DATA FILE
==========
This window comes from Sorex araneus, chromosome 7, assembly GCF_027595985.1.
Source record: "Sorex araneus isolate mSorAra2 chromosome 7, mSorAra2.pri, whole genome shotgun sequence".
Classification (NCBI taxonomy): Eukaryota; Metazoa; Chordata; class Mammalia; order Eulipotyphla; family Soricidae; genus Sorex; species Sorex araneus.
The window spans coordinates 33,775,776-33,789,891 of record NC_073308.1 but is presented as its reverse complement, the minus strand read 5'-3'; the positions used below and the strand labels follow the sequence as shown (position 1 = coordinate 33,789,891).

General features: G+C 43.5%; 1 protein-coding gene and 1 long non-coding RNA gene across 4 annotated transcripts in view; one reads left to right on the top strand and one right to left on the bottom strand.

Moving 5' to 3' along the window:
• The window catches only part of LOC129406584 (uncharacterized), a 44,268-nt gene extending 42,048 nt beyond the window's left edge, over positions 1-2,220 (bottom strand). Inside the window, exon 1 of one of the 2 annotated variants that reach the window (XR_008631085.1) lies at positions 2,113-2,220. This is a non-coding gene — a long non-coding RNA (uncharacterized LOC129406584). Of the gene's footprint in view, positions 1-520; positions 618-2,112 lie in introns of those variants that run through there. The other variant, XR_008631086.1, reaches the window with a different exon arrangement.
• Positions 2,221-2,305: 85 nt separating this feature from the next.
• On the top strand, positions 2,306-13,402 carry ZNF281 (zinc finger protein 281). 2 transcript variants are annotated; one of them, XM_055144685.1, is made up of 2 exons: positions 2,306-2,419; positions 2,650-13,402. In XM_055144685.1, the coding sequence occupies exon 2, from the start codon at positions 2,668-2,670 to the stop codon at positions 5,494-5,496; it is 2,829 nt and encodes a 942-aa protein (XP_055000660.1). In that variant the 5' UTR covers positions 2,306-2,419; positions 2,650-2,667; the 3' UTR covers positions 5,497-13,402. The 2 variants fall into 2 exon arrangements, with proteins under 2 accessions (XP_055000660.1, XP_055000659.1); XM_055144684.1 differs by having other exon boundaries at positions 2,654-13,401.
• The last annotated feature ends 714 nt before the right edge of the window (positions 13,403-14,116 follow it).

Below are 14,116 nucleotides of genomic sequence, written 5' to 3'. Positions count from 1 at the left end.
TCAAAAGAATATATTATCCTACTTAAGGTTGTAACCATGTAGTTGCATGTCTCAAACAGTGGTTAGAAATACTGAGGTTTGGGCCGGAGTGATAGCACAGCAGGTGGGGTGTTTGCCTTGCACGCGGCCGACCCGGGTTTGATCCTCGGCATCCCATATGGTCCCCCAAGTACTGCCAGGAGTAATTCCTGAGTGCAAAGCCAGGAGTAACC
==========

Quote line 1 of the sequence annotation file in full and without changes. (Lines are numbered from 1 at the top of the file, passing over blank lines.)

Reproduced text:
This window comes from Sorex araneus, chromosome 7, assembly GCF_027595985.1.